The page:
September 9, 2010 - Lightship Nantucket; FERC signs Colorado MOU on small hydro

Thursday, September 9, 2010

The Lightship Nantucket WLV61, in port on Martha's Vineyard in summer 2010.  Until 1983, lightships such as this were used to mark shoals; they have since been functionally replaced (if not aesthetically so) by automated buoys.
The Federal Energy Regulatory Commission (FERC) is working with states to promote the development (or redevelopment) of small hydropower projects across the country.  FERC has recently signed Memoranda of Understanding (MOUs) with four states on the development of hydrokinetic projects: California, Washington, Maine, and Oregon.  Now FERC has signed an MOU with Colorado to streamline the procedures for developing small-scale hydropower projects in Colorado.  According to a recent federal survey, Colorado could be host to several hundred potential small (5 MW or smaller) hydropower projects.  Altogether, these small projects could add up to a combined capacity of more than 1,400 MW.

The MOU focuses on the development by Colorado of a pilot program to test procedural options for simplifying the processes for developers to obtain conduit exemptions and small (5MW or less) project exemptions.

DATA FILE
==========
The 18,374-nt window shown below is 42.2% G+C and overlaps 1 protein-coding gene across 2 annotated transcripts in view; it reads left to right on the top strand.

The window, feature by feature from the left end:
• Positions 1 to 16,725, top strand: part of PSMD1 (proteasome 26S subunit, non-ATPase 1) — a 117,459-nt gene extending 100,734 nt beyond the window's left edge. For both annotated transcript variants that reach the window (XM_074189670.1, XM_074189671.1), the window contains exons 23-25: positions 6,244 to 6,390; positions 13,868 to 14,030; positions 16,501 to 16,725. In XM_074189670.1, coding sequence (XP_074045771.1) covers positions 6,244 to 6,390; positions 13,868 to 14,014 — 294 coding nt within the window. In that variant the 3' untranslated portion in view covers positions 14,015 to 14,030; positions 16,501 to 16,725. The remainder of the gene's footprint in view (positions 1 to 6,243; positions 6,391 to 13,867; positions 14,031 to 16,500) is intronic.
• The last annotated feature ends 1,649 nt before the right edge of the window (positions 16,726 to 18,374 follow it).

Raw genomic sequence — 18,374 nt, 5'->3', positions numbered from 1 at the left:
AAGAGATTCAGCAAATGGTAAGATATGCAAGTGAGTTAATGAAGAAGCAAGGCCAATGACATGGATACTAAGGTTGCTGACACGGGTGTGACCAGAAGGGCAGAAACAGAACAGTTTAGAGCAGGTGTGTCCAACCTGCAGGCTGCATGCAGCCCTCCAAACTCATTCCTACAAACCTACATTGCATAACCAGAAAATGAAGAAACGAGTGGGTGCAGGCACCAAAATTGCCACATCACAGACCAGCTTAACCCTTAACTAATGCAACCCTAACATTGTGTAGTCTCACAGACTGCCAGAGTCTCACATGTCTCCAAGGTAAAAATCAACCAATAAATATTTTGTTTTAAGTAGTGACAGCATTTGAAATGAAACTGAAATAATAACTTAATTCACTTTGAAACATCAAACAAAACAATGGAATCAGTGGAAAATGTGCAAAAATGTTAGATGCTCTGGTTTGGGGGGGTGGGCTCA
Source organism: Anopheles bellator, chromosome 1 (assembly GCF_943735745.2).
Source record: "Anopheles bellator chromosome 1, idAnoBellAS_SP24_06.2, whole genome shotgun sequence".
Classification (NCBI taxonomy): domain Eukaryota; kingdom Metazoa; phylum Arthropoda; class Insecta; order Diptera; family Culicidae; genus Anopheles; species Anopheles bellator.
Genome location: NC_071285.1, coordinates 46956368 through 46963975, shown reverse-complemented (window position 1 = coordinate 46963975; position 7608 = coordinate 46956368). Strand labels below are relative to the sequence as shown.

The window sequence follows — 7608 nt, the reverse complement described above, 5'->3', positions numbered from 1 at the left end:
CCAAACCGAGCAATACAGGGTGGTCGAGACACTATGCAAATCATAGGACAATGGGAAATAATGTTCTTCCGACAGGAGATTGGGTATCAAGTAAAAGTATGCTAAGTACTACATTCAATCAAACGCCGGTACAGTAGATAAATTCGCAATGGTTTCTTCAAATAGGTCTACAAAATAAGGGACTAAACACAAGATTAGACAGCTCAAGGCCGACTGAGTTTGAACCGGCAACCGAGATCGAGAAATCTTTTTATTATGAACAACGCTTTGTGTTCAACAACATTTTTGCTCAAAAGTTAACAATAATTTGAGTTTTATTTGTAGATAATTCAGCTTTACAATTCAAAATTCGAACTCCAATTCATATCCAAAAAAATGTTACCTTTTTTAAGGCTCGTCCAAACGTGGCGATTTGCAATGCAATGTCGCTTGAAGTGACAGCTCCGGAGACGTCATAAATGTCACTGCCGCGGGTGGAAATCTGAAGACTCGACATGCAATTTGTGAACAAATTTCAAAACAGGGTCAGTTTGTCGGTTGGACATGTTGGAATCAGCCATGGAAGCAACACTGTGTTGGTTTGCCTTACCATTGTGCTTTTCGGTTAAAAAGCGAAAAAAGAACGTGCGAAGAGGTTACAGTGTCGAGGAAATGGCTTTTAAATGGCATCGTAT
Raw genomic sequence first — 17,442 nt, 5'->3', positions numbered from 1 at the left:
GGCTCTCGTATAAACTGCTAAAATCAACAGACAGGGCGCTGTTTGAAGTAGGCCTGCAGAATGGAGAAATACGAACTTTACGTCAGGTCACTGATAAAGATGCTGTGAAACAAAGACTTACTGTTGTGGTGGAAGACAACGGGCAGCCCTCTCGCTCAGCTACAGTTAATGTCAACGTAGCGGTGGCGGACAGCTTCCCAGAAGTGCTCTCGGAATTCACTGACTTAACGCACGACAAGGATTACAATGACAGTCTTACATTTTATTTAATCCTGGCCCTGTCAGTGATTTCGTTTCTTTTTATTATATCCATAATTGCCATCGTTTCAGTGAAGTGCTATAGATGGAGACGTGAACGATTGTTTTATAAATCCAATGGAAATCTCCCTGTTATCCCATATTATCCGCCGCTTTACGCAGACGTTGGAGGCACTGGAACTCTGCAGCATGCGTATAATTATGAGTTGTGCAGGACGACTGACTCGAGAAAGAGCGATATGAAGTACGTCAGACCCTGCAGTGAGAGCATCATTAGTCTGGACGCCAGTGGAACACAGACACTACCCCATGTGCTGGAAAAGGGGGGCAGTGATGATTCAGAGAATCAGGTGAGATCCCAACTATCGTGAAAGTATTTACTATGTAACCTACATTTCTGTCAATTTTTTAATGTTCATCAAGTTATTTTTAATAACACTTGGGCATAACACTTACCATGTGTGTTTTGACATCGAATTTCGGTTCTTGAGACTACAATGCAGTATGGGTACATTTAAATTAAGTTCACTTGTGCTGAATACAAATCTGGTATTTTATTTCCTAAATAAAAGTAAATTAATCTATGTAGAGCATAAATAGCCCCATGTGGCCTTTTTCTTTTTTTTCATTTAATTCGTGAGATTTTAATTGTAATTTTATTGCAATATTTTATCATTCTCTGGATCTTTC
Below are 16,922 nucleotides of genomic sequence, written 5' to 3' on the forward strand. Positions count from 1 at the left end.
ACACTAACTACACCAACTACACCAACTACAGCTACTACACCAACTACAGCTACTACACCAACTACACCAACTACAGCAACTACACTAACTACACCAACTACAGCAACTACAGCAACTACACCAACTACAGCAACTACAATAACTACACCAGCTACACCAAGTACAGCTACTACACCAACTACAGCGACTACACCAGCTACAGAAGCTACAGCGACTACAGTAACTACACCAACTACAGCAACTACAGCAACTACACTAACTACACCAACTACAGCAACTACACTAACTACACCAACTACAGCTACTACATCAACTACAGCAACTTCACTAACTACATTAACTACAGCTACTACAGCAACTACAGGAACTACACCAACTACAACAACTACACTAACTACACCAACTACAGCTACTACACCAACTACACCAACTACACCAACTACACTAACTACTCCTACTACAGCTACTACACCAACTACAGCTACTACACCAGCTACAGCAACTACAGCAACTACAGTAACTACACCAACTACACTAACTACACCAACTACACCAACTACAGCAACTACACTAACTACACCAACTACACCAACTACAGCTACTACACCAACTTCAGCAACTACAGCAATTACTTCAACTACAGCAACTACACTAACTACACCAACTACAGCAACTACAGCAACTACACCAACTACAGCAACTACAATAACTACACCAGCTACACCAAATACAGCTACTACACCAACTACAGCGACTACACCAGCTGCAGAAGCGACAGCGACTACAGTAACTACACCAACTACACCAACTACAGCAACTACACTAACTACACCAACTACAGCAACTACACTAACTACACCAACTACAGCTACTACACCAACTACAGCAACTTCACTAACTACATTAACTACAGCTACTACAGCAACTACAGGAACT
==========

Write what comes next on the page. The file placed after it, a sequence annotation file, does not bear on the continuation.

The MOU opens the door for developers of small projects in Colorado to participate in the pilot program.  Colorado and FERC are both expected to take input from project developers about the kind of obstacles they face in permitting and exempting small projects - and about what can be done to help more projects be developed.

As we've seen in Maine, developing or redeveloping small hydro projects can run into siting and permitting challenges at the federal, state, and local levels.  For example, the Scribner's Mill dam reconstruction and repowering project on the Crooked River in Maine faces opposition on water quality, environmental and fisheries concerns.  While an MOU like that between FERC and Colorado might not eliminate these challenges, stakeholders are hopeful that a resolution will be reached that allows environmentally responsible projects to move forward.

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